5. Unconventional Fermi surface in an insulating state

    Energy Technology Data Exchange (ETDEWEB)

    Harrison, Neil [Los Alamos National Lab. (LANL), Los Alamos, NM (United States); Tan, B. S. [Cambridge Univ., Cambridge (United Kingdom); Hsu, Y. -T. [Cambridge Univ., Cambridge (United Kingdom); Zeng, B. [National High Magnetic Field Lab., Tallahassee, FL (United States); Hatnean, M. Ciomaga [Univ. of Warwick, Coventry (United Kingdom); Zhu, Z. [Los Alamos National Lab. (LANL), Los Alamos, NM (United States); Hartstein, M. [Cambridge Univ., Cambridge (United Kingdom); Kiourlappou, M. [Cambridge Univ., Cambridge (United Kingdom); Srivastava, A. [Cambridge Univ., Cambridge (United Kingdom); Johannes, M. D. [Center for Computational Materials Science, Washington, DC (United States); Murphy, T. P. [National High Magnetic Field Lab., Tallahassee, FL (United States); Park, J. -H. [National High Magnetic Field Lab., Tallahassee, FL (United States); Balicas, L. [National High Magnetic Field Lab., Tallahassee, FL (United States); Lonzarich, G. G. [Cambridge Univ., Cambridge (United Kingdom); Balakrishnan, G. [Univ. of Warwick, Coventry (United Kingdom); Sebastian, Suchitra E. [Cambridge Univ., Cambridge (United Kingdom)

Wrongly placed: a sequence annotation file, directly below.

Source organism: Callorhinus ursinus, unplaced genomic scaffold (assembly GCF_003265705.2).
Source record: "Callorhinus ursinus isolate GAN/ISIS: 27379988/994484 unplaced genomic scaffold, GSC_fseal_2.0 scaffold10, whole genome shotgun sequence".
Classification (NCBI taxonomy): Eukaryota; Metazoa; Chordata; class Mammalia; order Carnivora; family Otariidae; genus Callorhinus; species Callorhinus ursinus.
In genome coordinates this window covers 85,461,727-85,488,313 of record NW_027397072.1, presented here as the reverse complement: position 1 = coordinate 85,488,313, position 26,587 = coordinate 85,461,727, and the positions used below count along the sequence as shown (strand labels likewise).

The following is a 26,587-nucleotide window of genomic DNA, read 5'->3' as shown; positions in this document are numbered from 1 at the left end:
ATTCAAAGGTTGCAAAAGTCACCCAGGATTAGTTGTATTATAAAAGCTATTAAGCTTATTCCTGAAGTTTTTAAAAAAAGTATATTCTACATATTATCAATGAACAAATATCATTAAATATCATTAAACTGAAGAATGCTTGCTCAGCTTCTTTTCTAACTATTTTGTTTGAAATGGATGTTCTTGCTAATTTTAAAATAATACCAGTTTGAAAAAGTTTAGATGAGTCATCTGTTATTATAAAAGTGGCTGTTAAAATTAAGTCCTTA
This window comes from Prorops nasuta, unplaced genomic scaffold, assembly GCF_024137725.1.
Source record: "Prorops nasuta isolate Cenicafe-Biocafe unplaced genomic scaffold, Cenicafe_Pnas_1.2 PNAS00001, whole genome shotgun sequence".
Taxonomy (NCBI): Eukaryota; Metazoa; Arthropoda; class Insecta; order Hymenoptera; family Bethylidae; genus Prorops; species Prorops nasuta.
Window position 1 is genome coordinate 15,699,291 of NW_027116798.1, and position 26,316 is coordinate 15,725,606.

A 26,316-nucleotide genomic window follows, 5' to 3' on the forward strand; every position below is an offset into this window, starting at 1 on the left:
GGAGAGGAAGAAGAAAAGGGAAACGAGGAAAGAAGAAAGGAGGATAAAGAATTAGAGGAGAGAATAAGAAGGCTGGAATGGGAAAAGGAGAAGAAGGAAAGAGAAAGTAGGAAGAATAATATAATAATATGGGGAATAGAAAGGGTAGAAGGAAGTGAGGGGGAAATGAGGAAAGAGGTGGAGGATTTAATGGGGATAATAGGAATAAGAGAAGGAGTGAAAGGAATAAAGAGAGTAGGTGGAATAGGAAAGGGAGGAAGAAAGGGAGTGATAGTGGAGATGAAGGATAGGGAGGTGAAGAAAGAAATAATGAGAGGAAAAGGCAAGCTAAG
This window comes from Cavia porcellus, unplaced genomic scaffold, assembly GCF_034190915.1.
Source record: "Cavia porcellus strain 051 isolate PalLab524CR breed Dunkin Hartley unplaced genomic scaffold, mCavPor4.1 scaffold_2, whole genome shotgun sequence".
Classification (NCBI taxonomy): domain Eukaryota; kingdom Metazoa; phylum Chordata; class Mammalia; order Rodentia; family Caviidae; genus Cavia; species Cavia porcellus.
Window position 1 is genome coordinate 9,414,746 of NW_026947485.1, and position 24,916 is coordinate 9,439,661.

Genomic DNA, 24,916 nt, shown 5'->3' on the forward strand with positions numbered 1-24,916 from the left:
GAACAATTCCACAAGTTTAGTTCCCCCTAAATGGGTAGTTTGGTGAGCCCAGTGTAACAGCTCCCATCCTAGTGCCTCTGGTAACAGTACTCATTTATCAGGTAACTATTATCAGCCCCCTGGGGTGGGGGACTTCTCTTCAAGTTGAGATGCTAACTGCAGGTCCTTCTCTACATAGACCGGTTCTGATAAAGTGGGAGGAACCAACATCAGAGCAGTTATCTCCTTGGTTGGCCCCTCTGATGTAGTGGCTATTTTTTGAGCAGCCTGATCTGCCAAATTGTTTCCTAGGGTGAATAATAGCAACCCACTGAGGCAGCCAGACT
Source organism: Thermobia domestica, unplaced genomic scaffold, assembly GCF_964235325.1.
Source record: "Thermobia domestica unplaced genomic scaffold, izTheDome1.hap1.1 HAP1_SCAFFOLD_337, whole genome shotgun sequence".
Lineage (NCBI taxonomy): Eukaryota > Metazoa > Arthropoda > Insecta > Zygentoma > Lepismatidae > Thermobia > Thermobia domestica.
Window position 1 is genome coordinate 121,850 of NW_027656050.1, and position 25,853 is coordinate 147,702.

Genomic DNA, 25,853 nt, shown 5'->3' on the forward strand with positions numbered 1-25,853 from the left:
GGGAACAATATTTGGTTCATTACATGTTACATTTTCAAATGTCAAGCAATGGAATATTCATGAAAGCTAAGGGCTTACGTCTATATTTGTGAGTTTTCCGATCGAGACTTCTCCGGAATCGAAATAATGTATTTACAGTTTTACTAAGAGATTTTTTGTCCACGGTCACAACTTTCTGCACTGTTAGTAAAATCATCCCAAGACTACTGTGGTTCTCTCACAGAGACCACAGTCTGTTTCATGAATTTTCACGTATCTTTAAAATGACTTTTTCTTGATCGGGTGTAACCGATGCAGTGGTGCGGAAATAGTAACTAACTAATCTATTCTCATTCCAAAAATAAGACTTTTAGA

2015-07-17

    Insulators occur in more than one guise; a recent finding was a class of topological insulators, which host a conducting surface juxtaposed with an insulating bulk. Here, we report the observation of an unusual insulating state with an electrically insulating bulk that simultaneously yields bulk quantum oscillations with characteristics of an unconventional Fermi liquid. We present quantum oscillation measurements of magnetic torque in high-purity single crystals of the Kondo insulator SmB6, which reveal quantum oscillation frequencies characteristic of a large three-dimensional conduction electron Fermi surface similar to the metallic rare earth hexaborides such as PrB6 and LaB6. As a result, the quantum oscillation amplitude strongly increases at low temperatures, appearing strikingly at variance with conventional metallic behavior.

  6. Flat acoustic lens by acoustic grating with curled slits

    KAUST Repository

    Peng, Pai

    2014-10-01

    We design a flat sub-wavelength lens that can focus acoustic wave. We analytically study the transmission through an acoustic grating with curled slits, which can serve as a material with tunable impedance and refractive index for acoustic waves. The effective parameters rely on the geometry of the slits and are independent of frequency. A flat acoustic focusing lens by such acoustic grating with gradient effective refractive index is designed. The focusing effect is clearly observed in simulations and well predicted by the theory. We demonstrate that despite the large impedance mismatch between the acoustic lens and the matrix, the intensity at the focal point is still high due to Fabry-Perot resonance.